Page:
It’s time to talk foreign policy

General elections prompt a universal reaction from political commentators. They feel compelled to compare this election with a previous one. For the Conservative-inclined that usually means 1992. Labourites are more likely to hark back to the defeat of Ted Heath in 1970.

What’s notable about this election is the lack of substantial debate on Britain and the EU, let alone the world. The EU has of course come up – frankly how could it not when one of the parties polling around 10 percent is founded on the premise that the UK leaves the EU. But the discussion of the EU has been limited to ‘do we stay’, ‘do we leave’, and ‘do we have a referendum’. There’s been little discussion of what our role in Europe should look like. In 1997, 2001 and 2005, this and related topics such as the Euro were some of the most important of the entire campaigns.

At times the Tory campaign in 2001 was almost entirely about saving the pound. In 1997, the conversation was about the Economic and Monetary Union (the snappily known as EMU). And in 2005, Conservative refusal to be more involved in Europe was a major theme.

The last two elections have seen much less discussion of Europe. Part of this might be down to Conservatives realising the electorate returned probably the most pro-Europe government ever three times in a row. But Tory commitments in 2015 of a referendum in two years’ time seems to suggest they don’t want, or don’t feel they have, to talk Europe in the same detail in this campaign.

UKIP will talk about Europe at the drop of Nigel Farage’s stylish trilby, mainly about how bad it is. But UKIP does have than just outright opposition to the EU. They have a broader policy platform, one that, ironically, makes them look rather like small insurgent groups of angry populists who are popping up across the EU: Alternative for Germany, Front Nationale on the right, Syrizia and Podemos on the left.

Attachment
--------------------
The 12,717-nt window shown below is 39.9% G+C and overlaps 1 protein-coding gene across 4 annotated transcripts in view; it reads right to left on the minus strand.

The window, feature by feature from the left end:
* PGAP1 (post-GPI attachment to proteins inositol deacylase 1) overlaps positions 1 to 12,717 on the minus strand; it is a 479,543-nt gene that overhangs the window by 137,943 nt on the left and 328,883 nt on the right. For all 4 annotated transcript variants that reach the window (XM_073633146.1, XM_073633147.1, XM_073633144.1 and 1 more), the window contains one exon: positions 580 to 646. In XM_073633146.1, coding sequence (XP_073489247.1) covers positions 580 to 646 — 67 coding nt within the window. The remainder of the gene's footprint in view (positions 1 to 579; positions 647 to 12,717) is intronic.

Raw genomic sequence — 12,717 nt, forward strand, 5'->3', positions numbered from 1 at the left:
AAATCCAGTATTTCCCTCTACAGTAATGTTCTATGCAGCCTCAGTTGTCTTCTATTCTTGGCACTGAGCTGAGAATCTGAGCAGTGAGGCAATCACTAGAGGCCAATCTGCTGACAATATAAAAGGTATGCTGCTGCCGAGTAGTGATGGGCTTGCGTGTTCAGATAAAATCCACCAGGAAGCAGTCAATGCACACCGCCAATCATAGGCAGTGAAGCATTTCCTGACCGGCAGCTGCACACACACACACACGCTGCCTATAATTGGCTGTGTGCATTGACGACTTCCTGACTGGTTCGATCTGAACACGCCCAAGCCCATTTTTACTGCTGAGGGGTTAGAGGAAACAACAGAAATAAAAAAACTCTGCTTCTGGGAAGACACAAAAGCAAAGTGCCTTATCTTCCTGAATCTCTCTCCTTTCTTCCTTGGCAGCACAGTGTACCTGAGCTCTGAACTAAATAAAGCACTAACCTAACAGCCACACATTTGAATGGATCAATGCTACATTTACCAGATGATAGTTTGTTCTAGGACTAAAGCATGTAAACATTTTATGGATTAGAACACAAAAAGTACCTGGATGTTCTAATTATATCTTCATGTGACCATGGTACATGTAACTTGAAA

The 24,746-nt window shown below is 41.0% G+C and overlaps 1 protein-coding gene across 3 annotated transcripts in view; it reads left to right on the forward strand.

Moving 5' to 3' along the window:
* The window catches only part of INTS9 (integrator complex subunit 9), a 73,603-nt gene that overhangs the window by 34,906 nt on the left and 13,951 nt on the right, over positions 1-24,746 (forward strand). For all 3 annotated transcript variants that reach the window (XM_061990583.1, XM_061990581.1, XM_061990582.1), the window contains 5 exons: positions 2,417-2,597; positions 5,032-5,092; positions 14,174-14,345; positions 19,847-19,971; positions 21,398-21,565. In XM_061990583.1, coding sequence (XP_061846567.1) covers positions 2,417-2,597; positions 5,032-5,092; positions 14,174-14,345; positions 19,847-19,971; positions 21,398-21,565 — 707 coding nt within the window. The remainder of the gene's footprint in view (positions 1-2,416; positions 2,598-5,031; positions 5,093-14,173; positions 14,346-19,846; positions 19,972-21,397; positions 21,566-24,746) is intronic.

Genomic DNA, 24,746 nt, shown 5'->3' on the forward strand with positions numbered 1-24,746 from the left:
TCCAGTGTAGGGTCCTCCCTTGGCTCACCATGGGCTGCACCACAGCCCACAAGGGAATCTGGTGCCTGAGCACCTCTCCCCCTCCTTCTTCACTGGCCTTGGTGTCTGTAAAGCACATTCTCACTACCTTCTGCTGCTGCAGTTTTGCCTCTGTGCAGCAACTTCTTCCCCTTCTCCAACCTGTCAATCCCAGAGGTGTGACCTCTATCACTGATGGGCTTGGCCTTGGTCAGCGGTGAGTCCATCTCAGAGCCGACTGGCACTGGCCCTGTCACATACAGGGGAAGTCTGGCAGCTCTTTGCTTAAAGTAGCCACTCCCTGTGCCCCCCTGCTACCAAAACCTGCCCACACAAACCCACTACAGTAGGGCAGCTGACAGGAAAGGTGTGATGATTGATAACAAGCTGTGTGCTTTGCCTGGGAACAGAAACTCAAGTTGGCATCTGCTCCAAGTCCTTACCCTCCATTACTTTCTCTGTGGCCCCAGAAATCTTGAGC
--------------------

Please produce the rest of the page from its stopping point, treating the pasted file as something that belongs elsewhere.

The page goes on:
The slightly depressing truth is Britain today, and Britain’s political leaders today, seem more insular. Foreign policy isn’t something the Coalition parties are boasting about – although there’s not really much to boast about. Ed Miliband, for a child of an immigrant, is curiously reticent on the subject, the flashing neon sign of Iraq presumably coming up whenever he thinks about it. The SNP, would be kingmakers, are similarly disinclined to talk foreign affairs. Our own internal economic and constitutional crises have made us ignore the world around us. The nearest thing we’ve had to a substantive discussion on foreign policy we’ve had has been Michael Fallon’s curious attempt to impugn the patriotism of Mr Miliband for taking a slightly different, albeit almost identical, position on Britain’s nuclear weapons. Hardly edifying, hardly useful.

This is not only a shame, but dangerous. Whether we like it or not, the world around us matters and will matter to Britain. The Eurozone problem will not disappear because our politicians wish it away. IS will not go quietly because we’d rather focus on whether Ed and Nicola will get together. Vladimir Putin will not suddenly decide to recognise national borders after all. Splendid isolation was a myth even in the late-Victorian era. It’s an even bigger myth now. Politicians should stop believing it and start talking about their vision for how Britain interacts with the world outside of this island.